As long as I remember, all of my DSLR rigs have been negatively buoyant. Nowadays, with ViDSLR, adding weights to balance out the dome (if you use acrylic domes) and housing with lights/strobes means it can be as heavy as 1kg(2.2lbs) negative. And anyone who has a 230mm+ diameter glass dome port will agree that some buoyancy compensation is necessary.
Strobe/light arms have pretty much been always negative, constructed out of aluminium or marine steel. Some arm manufacturers have made positive buoyancy arms of aluminum, and others have added buoyancy foam (like Stix) to offset the weight. However, these solutions mean added weight and bulk for travellers.
The Sea Gadget Carbon arms. 29mm diameter on the side arms, The fat one in the middle is the prototype 60mm.
In April @ ADEX, I mentioned seeing a new product that promised to be a game changer (well not that new, it’s been around since 2009). Arms made of carbon fiber that were lightweight yet offered positive buoyancy up to 85% of it’s total weight. Carbon fiber is a very strong woven material that is extension used in automobiles, bicycles and even airplanes to to minimize weight. I was sold and I wanted them!
David Cheung of Scubacam Singapore, kindly offered to let me try his Sea Gadget brand carbon fiber arms. I chose arms based on what I needed to offset on my different rigs. For example, the 41mm arm, with a diameter of 29mm, weighs 131g and gives 110g of buoyancy! The 60mm diameter, 200mm arm weights 240g and gives 200g of buoyancy. Mmmm choices choices!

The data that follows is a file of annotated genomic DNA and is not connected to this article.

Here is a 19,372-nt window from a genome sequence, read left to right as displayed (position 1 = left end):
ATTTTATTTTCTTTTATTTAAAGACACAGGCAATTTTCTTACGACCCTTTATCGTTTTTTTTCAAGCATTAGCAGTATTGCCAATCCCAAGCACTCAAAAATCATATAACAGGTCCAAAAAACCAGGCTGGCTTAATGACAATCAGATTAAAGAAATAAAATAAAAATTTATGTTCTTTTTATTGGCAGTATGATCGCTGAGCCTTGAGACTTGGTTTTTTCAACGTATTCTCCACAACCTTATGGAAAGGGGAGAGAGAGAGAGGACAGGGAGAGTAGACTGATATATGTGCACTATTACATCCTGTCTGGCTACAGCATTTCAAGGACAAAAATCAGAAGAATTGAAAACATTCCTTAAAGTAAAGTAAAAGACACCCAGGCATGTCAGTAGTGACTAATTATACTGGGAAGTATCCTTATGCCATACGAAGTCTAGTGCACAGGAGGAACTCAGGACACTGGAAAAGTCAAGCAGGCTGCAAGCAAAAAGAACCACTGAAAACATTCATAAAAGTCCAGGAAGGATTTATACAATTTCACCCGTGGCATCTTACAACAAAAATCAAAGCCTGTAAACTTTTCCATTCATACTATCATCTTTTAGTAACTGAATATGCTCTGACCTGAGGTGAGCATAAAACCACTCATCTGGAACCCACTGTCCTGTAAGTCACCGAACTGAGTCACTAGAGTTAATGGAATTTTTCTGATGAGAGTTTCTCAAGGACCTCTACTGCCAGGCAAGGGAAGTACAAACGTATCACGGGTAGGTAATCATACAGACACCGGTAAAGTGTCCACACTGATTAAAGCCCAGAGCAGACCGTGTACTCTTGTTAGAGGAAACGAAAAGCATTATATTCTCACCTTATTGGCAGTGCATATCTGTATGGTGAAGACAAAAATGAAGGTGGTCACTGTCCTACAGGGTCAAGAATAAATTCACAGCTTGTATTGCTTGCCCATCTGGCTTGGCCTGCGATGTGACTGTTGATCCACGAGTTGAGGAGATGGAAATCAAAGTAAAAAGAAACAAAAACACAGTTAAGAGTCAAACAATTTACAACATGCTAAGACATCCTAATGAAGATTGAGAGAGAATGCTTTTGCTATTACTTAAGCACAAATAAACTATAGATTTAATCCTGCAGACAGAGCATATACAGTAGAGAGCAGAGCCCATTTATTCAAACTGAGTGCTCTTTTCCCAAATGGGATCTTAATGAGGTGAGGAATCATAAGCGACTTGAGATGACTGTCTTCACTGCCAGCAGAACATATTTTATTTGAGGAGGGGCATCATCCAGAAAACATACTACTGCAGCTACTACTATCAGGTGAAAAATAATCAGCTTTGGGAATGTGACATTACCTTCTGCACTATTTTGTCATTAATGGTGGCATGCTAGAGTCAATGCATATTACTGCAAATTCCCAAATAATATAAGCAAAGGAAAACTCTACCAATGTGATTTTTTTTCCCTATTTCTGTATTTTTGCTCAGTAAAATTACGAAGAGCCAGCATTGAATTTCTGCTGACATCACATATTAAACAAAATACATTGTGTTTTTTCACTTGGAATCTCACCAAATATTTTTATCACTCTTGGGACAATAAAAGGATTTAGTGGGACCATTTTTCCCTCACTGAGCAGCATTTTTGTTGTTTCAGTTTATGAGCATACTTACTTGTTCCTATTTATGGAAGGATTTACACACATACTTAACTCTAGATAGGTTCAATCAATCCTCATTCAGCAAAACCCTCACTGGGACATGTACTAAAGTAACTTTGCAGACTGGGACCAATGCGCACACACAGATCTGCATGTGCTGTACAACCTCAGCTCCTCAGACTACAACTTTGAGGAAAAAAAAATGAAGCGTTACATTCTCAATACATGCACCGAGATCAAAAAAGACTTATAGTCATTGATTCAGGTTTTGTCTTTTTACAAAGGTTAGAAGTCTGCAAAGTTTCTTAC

With these arms, my housing is now about 100g negative for wide angle shooting with the big dome and 200g for macro. This alleviates arm fatigue and even carpal tunnel syndrome (a friend of mine actually got CTS from diving with his unbalanced heavy rig, but he was always a bit limp wristed! ☺)
There are a few caveats:
1. UV light degrades the epoxy used to seal the carbon fibers. There are epoxies which are UV resistant. I have not been able to ascertain the product life cycle obviously.
2. The carbon fiber weave paint job can be scratched with abuse. I managed to scrape it during my South Africa trip but that’s serious pounding in 3m swells!
The carbon fiber paintjob can be scratched off. It takes a lot of abuse to get there, but it can happen!
3. The ball heads aren’t exactly industry size, but a little smaller. This does make clamping them harder work. They still work well with ULCS, TLC and Seacam clamps, among others.
4. Physics demands that the buoyancy efficiency be inversely proportionate. The shorter arms have correspondingly less buoyancy. My 28mm long arms only have 50g of buoyancy and weighs 113g.
I now own a set of 29mm and will be buying a set of 60mm to offset the big domes, 3D GoPro video housing, hartenberger strobes and focus light for my macro set.
DISCLOSURE: These arms were originally loaned to me from David Cheung of Scubacam. I bought them after the test because I liked them. All at retail price.